“I would say that there is no typical day,” said Jose Rolon, sitting in a car parked somewhere in the Bronx, the borough of New York City to which he’d been assigned that morning. He needed to be in position, ready to go if a call came in. “I might be responding at any moment,” he said.
A citywide interagency coordinator at New York City Emergency Management, Rolon describes his work as something like being a project manager for emergencies. Whether facing a fire, a blizzard, a terror attack, or a blackout, he is responsible for coordinating the different agencies—such as the fire department and city utilities—that might need to react to a crisis.
On any given day, Rolon might be organizing or participating in trainings, flying drones to collect vital information for emergency response, meeting with agency officials, or sitting ready to respond quickly when disaster strikes.
Rolon traces his career in emergency management back to 11 September 2001, when he watched smoke rise from the World Trade Center from a window of his Brooklyn high school. He joined the U.S. Army shortly after graduating and served in the Civil Affairs and Psychological Operations Command, coordinating humanitarian efforts and disaster response for civilians.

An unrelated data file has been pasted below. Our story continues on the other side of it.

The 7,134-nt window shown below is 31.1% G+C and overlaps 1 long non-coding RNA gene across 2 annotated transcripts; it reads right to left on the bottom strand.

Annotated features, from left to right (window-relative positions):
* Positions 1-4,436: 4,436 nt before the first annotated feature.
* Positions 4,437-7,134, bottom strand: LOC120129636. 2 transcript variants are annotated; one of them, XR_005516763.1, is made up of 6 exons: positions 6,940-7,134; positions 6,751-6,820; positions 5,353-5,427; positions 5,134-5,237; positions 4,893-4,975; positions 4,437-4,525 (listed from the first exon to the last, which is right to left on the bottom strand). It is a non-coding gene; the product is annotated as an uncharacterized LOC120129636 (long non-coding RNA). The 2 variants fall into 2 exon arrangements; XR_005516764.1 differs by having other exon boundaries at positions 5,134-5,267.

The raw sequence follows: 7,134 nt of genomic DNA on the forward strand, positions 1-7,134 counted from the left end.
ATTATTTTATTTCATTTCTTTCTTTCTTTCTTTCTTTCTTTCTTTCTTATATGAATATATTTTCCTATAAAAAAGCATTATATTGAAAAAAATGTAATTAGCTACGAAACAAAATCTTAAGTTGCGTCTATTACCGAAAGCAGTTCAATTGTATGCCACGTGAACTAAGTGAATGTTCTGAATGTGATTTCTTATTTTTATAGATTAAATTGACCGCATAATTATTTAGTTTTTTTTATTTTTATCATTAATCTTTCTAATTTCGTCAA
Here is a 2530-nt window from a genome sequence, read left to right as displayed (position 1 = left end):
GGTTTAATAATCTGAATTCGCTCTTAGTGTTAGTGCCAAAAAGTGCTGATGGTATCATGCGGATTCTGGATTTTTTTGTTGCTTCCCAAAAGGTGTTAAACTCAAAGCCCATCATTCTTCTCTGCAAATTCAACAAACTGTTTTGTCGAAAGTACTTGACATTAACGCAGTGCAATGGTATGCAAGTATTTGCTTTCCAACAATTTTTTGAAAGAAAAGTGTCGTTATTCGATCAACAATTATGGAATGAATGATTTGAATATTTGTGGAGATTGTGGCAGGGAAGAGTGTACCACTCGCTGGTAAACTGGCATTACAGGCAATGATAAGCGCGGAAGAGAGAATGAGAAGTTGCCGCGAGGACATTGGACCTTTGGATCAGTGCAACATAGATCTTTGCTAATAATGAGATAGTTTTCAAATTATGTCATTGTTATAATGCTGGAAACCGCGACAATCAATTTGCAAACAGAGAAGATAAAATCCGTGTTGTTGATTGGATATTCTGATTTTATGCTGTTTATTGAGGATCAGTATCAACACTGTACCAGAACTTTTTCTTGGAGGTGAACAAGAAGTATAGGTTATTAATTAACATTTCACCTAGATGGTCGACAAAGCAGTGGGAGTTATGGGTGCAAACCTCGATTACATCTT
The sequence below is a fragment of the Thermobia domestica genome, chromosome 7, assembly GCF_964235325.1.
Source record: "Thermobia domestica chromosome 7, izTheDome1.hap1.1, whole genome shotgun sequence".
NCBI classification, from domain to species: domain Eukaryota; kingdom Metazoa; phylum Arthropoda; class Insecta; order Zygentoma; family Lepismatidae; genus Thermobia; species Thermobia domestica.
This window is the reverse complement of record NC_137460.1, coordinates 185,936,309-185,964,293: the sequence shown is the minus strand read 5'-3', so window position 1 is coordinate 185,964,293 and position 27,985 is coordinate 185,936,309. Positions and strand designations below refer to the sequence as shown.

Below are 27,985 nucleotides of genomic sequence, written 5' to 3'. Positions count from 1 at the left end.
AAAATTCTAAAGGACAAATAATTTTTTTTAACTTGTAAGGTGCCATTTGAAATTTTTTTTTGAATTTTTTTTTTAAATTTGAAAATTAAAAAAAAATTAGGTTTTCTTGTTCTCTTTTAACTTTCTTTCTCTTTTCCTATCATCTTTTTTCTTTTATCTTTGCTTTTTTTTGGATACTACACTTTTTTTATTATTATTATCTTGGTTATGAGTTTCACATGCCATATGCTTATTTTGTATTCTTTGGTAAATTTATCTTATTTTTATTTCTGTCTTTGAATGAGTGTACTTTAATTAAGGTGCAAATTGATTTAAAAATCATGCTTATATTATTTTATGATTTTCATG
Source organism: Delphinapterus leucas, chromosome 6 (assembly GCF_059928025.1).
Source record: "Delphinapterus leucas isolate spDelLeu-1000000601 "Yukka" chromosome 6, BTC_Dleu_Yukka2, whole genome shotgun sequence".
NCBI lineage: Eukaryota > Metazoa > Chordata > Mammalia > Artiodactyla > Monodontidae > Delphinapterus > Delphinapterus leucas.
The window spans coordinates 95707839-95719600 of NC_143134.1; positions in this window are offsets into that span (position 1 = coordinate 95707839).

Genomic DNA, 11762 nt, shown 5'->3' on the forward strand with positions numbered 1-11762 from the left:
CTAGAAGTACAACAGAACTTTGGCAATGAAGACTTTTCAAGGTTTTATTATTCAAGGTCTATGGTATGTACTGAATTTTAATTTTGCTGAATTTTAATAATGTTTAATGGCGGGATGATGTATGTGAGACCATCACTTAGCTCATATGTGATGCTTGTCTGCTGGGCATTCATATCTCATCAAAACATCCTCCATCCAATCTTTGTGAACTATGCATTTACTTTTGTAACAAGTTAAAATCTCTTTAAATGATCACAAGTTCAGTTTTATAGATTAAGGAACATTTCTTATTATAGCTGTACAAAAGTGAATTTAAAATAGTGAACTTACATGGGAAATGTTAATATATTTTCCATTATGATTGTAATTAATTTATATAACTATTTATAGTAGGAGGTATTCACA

Once back in New York, Rolon became a firefighter for the New York City Fire Department in 2008—a job that gave him a practical education in emergency management, he said. He pursued more theoretical education too, earning a bachelor’s degree in fire and emergency management in 2017 and a master’s of public administration in emergency management in 2020, all while working full time as a firefighter and part-time in the Army Reserve.
Rolon said that being an interagency coordinator actually has him working much more closely with disaster victims than he did as a firefighter. Helping someone through what could easily be one of the worst days of their life, he said, keeps him going when things get tough on the job.
To anyone considering a career in emergency management, “I would tell them to go for it,” said Rolon. “There’s a lot of positions out there. And we need new young people ready to come in and change [emergency management] for the better.”
—Elise Cutts (@elisecutts), Science Writer